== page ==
• 2014-15: £40,000 grant from Alzheimer’s BRACE to look for early linguistic markers of future Alzheimer’s disease. Co-investigators and researchers: Dr Andreas Buerki, Prof Tess Fitzpatrick, Dr Michael Willett, Dr Katy Jones. Poster from the 2015 Brace Annual meeting

  • 2014: £5000 from the Cardiff University College for Arts and Social Sciences Pilot project fund, to test the research instruments for the Alzheimer’s BRACE project. The pilot was conducted in collaboration with members of the Monmouth University of the Third Age

  • 2010-14: £100,000 from the ESRC Researcher Development Initiative scheme, to develop training materials for enhancing expert thinking and problem solving in the social sciences. Co-I: Professor Mike Wallace, Cardiff University. Publications: 2014a, 2015a

  • 2010-12: £303,000 from the Welsh Assembly Government. I was academic director of a project exploring how to improve the teaching of Welsh to adults. Collaborators were from the Cardiff Welsh for Adults Centre and School of Welsh and Oxford and Swansea Universities

  • 2010-11: £76,000 from the ESRC, for psycholinguistic phenotyping of lexical retrieval preferences through an analysis of word association behaviour. PI: Dr Tess Fitzpatrick, Swansea University. Researcher: Dr David Playfoot. In collaboration with genetic epidemiologists at the Queensland Institute for Medical Research, Brisbane. This work compared teenage and >65 yr old twins, to identify patterns of difference in word retrieval. Publications so far: 2013f

  • 2007-08: £100,000 from the AHRC to develop new analytic techniques for profiling language phenotypes in genetic research. Co-I: Dr Tess Fitzpatrick; researcher: Eugene Mollet. In collaboration with genetic epidemiologists at the Queensland Institute for Medical Research, Brisbane. This work entailed a multifaceted programme of profiles of written data by native speaker twins, in order to explore the relative roles of genetics and environment on patterns in linguistic performance. Publications: 2010c, 2011e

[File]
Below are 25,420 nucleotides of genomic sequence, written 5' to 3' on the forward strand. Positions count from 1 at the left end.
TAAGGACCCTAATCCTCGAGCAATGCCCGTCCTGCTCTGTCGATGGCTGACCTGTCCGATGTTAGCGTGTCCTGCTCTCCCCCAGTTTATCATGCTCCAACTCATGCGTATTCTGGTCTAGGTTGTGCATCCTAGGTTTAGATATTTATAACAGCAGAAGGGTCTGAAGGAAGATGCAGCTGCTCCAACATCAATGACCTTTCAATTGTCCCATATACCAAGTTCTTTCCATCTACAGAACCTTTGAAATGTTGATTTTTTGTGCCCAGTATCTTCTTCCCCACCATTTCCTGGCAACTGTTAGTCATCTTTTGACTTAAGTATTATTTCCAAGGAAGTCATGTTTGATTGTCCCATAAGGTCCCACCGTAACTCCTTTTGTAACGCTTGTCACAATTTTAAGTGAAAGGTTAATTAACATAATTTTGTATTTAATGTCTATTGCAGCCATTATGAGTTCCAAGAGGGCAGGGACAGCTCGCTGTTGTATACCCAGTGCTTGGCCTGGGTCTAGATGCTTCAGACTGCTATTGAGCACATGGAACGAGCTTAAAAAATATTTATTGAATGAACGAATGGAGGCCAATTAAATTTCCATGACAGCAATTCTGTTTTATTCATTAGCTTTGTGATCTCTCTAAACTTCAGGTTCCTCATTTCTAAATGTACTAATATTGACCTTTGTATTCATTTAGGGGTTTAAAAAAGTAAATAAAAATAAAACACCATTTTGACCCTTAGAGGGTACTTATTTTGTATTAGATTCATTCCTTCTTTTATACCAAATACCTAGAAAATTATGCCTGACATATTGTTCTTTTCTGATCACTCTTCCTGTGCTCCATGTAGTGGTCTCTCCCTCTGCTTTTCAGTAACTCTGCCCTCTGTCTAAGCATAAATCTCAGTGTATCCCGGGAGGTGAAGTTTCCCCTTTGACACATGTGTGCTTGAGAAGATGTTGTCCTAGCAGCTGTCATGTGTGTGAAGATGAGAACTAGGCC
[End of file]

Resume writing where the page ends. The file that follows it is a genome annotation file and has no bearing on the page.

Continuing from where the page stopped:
• 2006-07: £13,000 from IELTS to develop a practical approach to the accurate evaluation of linguistic knowledge when memorised material is reproduced in language tests. Co-I Dr Christine Pegg, Cardiff University and IELTS. Publications: 2009e

  • 2002-03: £51,000 from the AHRB for research into how unintentional changes during the reproduction of memorised material indicate both the linguistic knowledge of language learners, and their attitude to risk. Project researcher: Tess Fitzpatrick. Publications: 2006e, 2008e, 2010b

  • 1999-2000: £5,000 from the Nuffield Foundation for analysis of data from TALK, a conversation aid for people with cerebral palsy, based on formulaic language. Publications: 2002b, 2010b

  • 1988-91: £61,000 from the Leverhulme Trust for practical and theoretical work on pronunciation in singing. Publications: 1988, 1989, 1990a, 1992b,c, 1995a,b, 1999a, 2000a, 2002e-g, 2003a,b.

Student support and capacity building

In 2002 I founded an informal association of researchers called the Formulaic Language Research Network (FLaRN), which has more than 200 members. It is primarily aimed at PhD students but also has many members in academic posts. If you are interested in joining, please email for information. Since 2004, FLaRN has had several biennial conferences, the most recent being hosted by the Dept of English Philology, University of Vilnius, Lithuania, June 28-30th 2016.